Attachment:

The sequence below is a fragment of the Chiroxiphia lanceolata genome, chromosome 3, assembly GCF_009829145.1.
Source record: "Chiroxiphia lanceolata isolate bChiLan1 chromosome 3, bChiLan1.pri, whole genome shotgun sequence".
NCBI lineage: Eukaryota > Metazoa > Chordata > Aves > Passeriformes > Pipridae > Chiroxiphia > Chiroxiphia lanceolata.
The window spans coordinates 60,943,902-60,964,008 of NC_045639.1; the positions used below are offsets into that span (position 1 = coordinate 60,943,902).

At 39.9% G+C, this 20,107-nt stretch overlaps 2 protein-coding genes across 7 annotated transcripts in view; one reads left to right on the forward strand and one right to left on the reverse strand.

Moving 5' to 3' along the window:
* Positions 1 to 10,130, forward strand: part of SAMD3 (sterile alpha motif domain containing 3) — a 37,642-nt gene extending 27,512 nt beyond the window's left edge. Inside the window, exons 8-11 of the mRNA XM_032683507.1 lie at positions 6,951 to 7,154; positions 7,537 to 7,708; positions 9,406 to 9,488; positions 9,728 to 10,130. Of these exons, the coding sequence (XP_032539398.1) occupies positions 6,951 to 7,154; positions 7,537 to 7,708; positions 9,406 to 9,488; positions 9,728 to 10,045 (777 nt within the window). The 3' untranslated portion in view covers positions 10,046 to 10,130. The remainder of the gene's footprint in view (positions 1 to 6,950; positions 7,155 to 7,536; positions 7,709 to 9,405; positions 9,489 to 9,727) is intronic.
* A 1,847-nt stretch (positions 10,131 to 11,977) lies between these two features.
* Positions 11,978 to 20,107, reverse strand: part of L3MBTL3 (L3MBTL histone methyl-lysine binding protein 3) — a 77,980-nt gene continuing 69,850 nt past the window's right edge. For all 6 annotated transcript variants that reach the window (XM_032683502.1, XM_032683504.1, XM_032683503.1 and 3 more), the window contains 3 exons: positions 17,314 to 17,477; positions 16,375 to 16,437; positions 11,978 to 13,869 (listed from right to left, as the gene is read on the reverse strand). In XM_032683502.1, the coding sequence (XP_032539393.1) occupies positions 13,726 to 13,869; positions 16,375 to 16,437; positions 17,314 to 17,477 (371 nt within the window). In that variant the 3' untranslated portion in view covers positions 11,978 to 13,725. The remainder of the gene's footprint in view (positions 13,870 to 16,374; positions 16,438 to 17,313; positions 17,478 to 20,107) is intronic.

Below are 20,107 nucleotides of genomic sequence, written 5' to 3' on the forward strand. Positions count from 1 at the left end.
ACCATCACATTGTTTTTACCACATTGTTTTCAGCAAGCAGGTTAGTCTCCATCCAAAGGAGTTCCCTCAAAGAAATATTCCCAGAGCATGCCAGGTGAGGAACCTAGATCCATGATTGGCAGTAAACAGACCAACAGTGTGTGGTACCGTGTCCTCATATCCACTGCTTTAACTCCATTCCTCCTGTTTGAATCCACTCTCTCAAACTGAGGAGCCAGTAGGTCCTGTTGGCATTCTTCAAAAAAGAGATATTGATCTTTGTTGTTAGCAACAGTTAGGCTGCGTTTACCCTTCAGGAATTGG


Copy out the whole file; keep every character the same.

The sequence below is a fragment of the Chiroxiphia lanceolata genome, chromosome 3, assembly GCF_009829145.1.
Source record: "Chiroxiphia lanceolata isolate bChiLan1 chromosome 3, bChiLan1.pri, whole genome shotgun sequence".
NCBI lineage: Eukaryota > Metazoa > Chordata > Aves > Passeriformes > Pipridae > Chiroxiphia > Chiroxiphia lanceolata.
The window spans coordinates 60,943,902-60,964,008 of NC_045639.1; the positions used below are offsets into that span (position 1 = coordinate 60,943,902).

At 39.9% G+C, this 20,107-nt stretch overlaps 2 protein-coding genes across 7 annotated transcripts in view; one reads left to right on the forward strand and one right to left on the reverse strand.

Moving 5' to 3' along the window:
* Positions 1 to 10,130, forward strand: part of SAMD3 (sterile alpha motif domain containing 3) — a 37,642-nt gene extending 27,512 nt beyond the window's left edge. Inside the window, exons 8-11 of the mRNA XM_032683507.1 lie at positions 6,951 to 7,154; positions 7,537 to 7,708; positions 9,406 to 9,488; positions 9,728 to 10,130. Of these exons, the coding sequence (XP_032539398.1) occupies positions 6,951 to 7,154; positions 7,537 to 7,708; positions 9,406 to 9,488; positions 9,728 to 10,045 (777 nt within the window). The 3' untranslated portion in view covers positions 10,046 to 10,130. The remainder of the gene's footprint in view (positions 1 to 6,950; positions 7,155 to 7,536; positions 7,709 to 9,405; positions 9,489 to 9,727) is intronic.
* A 1,847-nt stretch (positions 10,131 to 11,977) lies between these two features.
* Positions 11,978 to 20,107, reverse strand: part of L3MBTL3 (L3MBTL histone methyl-lysine binding protein 3) — a 77,980-nt gene continuing 69,850 nt past the window's right edge. For all 6 annotated transcript variants that reach the window (XM_032683502.1, XM_032683504.1, XM_032683503.1 and 3 more), the window contains 3 exons: positions 17,314 to 17,477; positions 16,375 to 16,437; positions 11,978 to 13,869 (listed from right to left, as the gene is read on the reverse strand). In XM_032683502.1, the coding sequence (XP_032539393.1) occupies positions 13,726 to 13,869; positions 16,375 to 16,437; positions 17,314 to 17,477 (371 nt within the window). In that variant the 3' untranslated portion in view covers positions 11,978 to 13,725. The remainder of the gene's footprint in view (positions 13,870 to 16,374; positions 16,438 to 17,313; positions 17,478 to 20,107) is intronic.

Below are 20,107 nucleotides of genomic sequence, written 5' to 3' on the forward strand. Positions count from 1 at the left end.
ACCATCACATTGTTTTTACCACATTGTTTTCAGCAAGCAGGTTAGTCTCCATCCAAAGGAGTTCCCTCAAAGAAATATTCCCAGAGCATGCCAGGTGAGGAACCTAGATCCATGATTGGCAGTAAACAGACCAACAGTGTGTGGTACCGTGTCCTCATATCCACTGCTTTAACTCCATTCCTCCTGTTTGAATCCACTCTCTCAAACTGAGGAGCCAGTAGGTCCTGTTGGCATTCTTCAAAAAAGAGATATTGATCTTTGTTGTTAGCAACAGTTAGGCTGCGTTTACCCTTCAGGAATTGG